Giant’s Head Mountain in Summerland once had a slaughterhouse and a skating rink. (Summerland Museum photo)

Giant’s Head Mountain in Summerland once had a slaughterhouse and a skating rink. (Summerland Museum photo)

Summerland mountain once had slaughterhouse, skating rink

Rink from 1909 was created by Summerland pioneer James Ritchie

By David Gregory

Just over 100 years ago, there was a large slaughterhouse on the eastern slopes of Giant’s Head Mountain in Summerland.

The site was first used as a popular community skating rink but later the rink’s large concrete pad was converted into a meat processing plant.

Property owner James Ritchie selected the site for the skating rink. The rink was built in 1909.

Ritchie was Summerland’s reeve, councillor, postmaster and president of the Garnet Valley Land Company. He also donated lands for Okanagan College on Giant’s Head Mountain including the lands for the rink

The reason Ritchie chose this site for a rink on the mountain was because it was “pretty high up and will catch the early frost.”

This site was convenient for the town and especially for the college students. This new Giant’s Head Skating Rink was the site of many hockey games and skating carnivals.

READ ALSO: Woodworth purchased Summerland rink, created butcher operation

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Nova Scotia butcher, Laurie C. Woodworth, arrived in Summerland in 1910 and operated a small meat market in Summerland’s Lowertown.

L.C. Woodworth and his brother, Vancouver lawyer C.M. Woodworth, purchased numerous properties in Summerland including several properties close to the skating rink.

In 1912 L.C. Woodworth leased the Giant’s Head Skating Rink from Ritchie and for one year, continued to operate the skating rink. In 1913, Woodworth purchased the rink and built a slaughterhouse on top of the concrete pad of the skating rink.

Woodworth used the Canadian Pacific Railway lake system to transport his animals.

At Summerland’s CPR wharf, there were train cars. The train cars would be loaded with the horses and then moved onto lake barges.

In the early days, prior to the use of tugs, these barges were brought to Vernon by C.P.R. steamer.

At Vernon, the train cars would join the train system to Calgary. His main contact person in Alberta was veterinary surgeon Dr. James B. Shearer.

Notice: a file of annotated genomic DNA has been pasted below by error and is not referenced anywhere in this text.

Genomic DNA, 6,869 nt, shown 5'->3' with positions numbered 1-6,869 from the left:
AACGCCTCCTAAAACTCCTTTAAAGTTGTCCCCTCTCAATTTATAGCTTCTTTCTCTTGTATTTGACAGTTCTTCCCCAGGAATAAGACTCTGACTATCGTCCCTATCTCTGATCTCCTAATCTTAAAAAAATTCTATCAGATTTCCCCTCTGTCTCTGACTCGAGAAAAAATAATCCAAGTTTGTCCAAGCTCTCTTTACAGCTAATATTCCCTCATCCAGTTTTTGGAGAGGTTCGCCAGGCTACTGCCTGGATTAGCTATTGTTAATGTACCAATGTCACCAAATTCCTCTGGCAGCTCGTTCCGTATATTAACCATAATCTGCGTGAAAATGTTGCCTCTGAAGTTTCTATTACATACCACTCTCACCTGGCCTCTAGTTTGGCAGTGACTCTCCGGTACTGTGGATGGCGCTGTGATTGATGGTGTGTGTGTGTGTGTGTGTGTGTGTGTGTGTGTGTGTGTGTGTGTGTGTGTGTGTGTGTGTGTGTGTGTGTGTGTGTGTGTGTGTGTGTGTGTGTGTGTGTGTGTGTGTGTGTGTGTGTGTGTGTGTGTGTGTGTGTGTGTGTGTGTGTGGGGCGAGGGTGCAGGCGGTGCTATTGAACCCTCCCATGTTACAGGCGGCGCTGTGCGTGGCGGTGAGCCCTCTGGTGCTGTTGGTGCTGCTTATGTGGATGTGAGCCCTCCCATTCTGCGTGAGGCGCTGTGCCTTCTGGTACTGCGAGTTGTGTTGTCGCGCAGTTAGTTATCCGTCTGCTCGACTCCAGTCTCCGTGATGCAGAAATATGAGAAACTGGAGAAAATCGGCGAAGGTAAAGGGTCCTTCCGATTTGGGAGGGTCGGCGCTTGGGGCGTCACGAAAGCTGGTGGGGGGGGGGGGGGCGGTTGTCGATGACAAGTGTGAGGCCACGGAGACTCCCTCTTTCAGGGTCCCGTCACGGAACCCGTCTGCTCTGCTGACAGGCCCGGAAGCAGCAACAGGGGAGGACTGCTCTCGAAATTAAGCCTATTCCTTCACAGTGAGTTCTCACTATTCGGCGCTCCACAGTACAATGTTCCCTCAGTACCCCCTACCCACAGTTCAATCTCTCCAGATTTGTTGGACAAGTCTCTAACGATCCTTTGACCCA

The horses were exchanged for cattle, hogs and sheep and transported back to Summerland. The cattle were driven up the barbwire lined Woodworth Gulch on Milne Road up to the slaughterhouse. With the use of a slide, the processed meat was moved onto Giant’s Head Road.

Woodworth was able to acquire the horses from the Penticton Indian Reserve and from ranches in Princeton, Keremeos and Similkameen.

The amount of livestock was significant. In just one month, March 1913, Woodworth transported ten carloads of cattle and sheep to the slaughterhouse.

In May 1913, Summerland veterinarian Dr. Robert C. Lipsett joined Woodworth and travelled to Alberta to confirm livestock contracts.

Most of the livestock went to the Woodworth facility but some cattle and hogs went to Lipsett’s Lakeside Stock Company on the north shore of Trout Creek (later renamed the Lakeside Dairy Farm.)

Processed meat was sold to Naramata and Penticton and other lake points.

In April 1914, Woodworth was awarded a large contract to provide meat to the railway construction crew of the Kettle Valley Railway.

The animals were butchered on site, at the railhead for the crews at Osprey Lake, Princeton and later Tulameen.

On Jan. 8 1915, the large meat contract with the Kettle Valley Railway was unexpectedly terminated and Woodworth was forced to sell his business.

A month later, there was an estate sale and everything was for sale including Woodworth’s car, horses and wagons. The managers of the L.C. Woodworth Estate were Judge Kelley and William Ritchie (brother of James.)

In order to recoup some of their losses, William Ritchie accompanied carloads of horses to Edmonton to sell. In September 1915, Woodworth leased his former property from the estate and he was back in business.

He continued shipping horses to Alberta and resumed his meat processing business; selling to local markets.

On Sept. 12 1916, Laurie Woodworth was killed in what was called a hunting accident on Shingle Creek Road. He was 38 years old.

Today, remnants of Woodworth’s slaughterhouse still exist. Shortly after turning onto Milne Road from Giant’s Head Road, there is a small wooden barrier. This is Woodworth’s Gulch.

The gulch is now quite overgrown with vegetation; some barbwire is still there. The concrete pad of the slaughterhouse can be found up hill at the end of the gulch.

David Gregory is a Summerland historian.

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